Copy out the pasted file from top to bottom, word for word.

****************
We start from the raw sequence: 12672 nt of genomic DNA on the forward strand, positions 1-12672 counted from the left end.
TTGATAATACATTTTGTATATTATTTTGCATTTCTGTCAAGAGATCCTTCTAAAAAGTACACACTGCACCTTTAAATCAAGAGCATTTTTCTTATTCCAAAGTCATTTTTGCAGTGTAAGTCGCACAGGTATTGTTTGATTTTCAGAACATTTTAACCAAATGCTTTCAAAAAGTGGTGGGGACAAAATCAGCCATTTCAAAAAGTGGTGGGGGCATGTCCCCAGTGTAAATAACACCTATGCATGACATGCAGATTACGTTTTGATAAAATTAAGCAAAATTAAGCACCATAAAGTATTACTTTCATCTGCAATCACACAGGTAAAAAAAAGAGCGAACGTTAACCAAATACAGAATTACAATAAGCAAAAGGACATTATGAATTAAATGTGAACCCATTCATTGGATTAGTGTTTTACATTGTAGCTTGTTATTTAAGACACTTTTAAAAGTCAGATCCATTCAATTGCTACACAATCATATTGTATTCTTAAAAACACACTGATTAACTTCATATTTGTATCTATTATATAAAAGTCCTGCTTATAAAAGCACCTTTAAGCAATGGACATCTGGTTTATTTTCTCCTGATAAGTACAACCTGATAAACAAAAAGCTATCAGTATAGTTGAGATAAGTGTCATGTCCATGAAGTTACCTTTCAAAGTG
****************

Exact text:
We start from the raw sequence: 12672 nt of genomic DNA on the forward strand, positions 1-12672 counted from the left end.
TTGATAATACATTTTGTATATTATTTTGCATTTCTGTCAAGAGATCCTTCTAAAAAGTACACACTGCACCTTTAAATCAAGAGCATTTTTCTTATTCCAAAGTCATTTTTGCAGTGTAAGTCGCACAGGTATTGTTTGATTTTCAGAACATTTTAACCAAATGCTTTCAAAAAGTGGTGGGGACAAAATCAGCCATTTCAAAAAGTGGTGGGGGCATGTCCCCAGTGTAAATAACACCTATGCATGACATGCAGATTACGTTTTGATAAAATTAAGCAAAATTAAGCACCATAAAGTATTACTTTCATCTGCAATCACACAGGTAAAAAAAAGAGCGAACGTTAACCAAATACAGAATTACAATAAGCAAAAGGACATTATGAATTAAATGTGAACCCATTCATTGGATTAGTGTTTTACATTGTAGCTTGTTATTTAAGACACTTTTAAAAGTCAGATCCATTCAATTGCTACACAATCATATTGTATTCTTAAAAACACACTGATTAACTTCATATTTGTATCTATTATATAAAAGTCCTGCTTATAAAAGCACCTTTAAGCAATGGACATCTGGTTTATTTTCTCCTGATAAGTACAACCTGATAAACAAAAAGCTATCAGTATAGTTGAGATAAGTGTCATGTCCATGAAGTTACCTTTCAAAGTG